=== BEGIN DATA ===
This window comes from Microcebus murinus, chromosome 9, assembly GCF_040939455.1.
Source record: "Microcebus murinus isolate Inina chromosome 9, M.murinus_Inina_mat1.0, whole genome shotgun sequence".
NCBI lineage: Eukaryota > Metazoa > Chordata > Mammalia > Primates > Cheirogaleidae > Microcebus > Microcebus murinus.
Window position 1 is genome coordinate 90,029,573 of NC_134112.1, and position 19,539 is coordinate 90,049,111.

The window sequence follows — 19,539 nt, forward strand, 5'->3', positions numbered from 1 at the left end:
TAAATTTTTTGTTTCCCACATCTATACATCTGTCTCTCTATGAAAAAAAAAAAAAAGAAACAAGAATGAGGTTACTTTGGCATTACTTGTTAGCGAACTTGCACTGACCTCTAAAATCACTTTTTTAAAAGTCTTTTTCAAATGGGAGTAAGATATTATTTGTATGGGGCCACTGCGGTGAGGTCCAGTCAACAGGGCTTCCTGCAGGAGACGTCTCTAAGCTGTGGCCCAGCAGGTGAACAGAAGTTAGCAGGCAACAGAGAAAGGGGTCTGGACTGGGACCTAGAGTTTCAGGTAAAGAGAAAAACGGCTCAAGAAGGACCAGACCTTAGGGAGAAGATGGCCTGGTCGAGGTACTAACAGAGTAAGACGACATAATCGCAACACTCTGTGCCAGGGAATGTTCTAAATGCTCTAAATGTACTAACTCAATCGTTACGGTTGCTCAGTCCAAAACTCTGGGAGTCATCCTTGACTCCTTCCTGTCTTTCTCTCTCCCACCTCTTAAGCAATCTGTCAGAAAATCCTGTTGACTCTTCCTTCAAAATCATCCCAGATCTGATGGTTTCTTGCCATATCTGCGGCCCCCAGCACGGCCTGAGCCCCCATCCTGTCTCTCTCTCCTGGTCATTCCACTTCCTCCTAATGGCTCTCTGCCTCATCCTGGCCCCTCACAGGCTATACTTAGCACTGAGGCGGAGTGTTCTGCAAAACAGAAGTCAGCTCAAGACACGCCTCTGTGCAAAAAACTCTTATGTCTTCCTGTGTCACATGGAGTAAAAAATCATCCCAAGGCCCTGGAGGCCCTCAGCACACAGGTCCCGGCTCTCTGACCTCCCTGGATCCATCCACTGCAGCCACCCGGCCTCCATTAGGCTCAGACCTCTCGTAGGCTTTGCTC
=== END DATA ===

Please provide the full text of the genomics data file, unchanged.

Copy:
This window comes from Microcebus murinus, chromosome 9, assembly GCF_040939455.1.
Source record: "Microcebus murinus isolate Inina chromosome 9, M.murinus_Inina_mat1.0, whole genome shotgun sequence".
NCBI lineage: Eukaryota > Metazoa > Chordata > Mammalia > Primates > Cheirogaleidae > Microcebus > Microcebus murinus.
Window position 1 is genome coordinate 90,029,573 of NC_134112.1, and position 19,539 is coordinate 90,049,111.

The window sequence follows — 19,539 nt, forward strand, 5'->3', positions numbered from 1 at the left end:
TAAATTTTTTGTTTCCCACATCTATACATCTGTCTCTCTATGAAAAAAAAAAAAAAGAAACAAGAATGAGGTTACTTTGGCATTACTTGTTAGCGAACTTGCACTGACCTCTAAAATCACTTTTTTAAAAGTCTTTTTCAAATGGGAGTAAGATATTATTTGTATGGGGCCACTGCGGTGAGGTCCAGTCAACAGGGCTTCCTGCAGGAGACGTCTCTAAGCTGTGGCCCAGCAGGTGAACAGAAGTTAGCAGGCAACAGAGAAAGGGGTCTGGACTGGGACCTAGAGTTTCAGGTAAAGAGAAAAACGGCTCAAGAAGGACCAGACCTTAGGGAGAAGATGGCCTGGTCGAGGTACTAACAGAGTAAGACGACATAATCGCAACACTCTGTGCCAGGGAATGTTCTAAATGCTCTAAATGTACTAACTCAATCGTTACGGTTGCTCAGTCCAAAACTCTGGGAGTCATCCTTGACTCCTTCCTGTCTTTCTCTCTCCCACCTCTTAAGCAATCTGTCAGAAAATCCTGTTGACTCTTCCTTCAAAATCATCCCAGATCTGATGGTTTCTTGCCATATCTGCGGCCCCCAGCACGGCCTGAGCCCCCATCCTGTCTCTCTCTCCTGGTCATTCCACTTCCTCCTAATGGCTCTCTGCCTCATCCTGGCCCCTCACAGGCTATACTTAGCACTGAGGCGGAGTGTTCTGCAAAACAGAAGTCAGCTCAAGACACGCCTCTGTGCAAAAAACTCTTATGTCTTCCTGTGTCACATGGAGTAAAAAATCATCCCAAGGCCCTGGAGGCCCTCAGCACACAGGTCCCGGCTCTCTGACCTCCCTGGATCCATCCACTGCAGCCACCCGGCCTCCATTAGGCTCAGACCTCTCGTAGGCTTTGCTC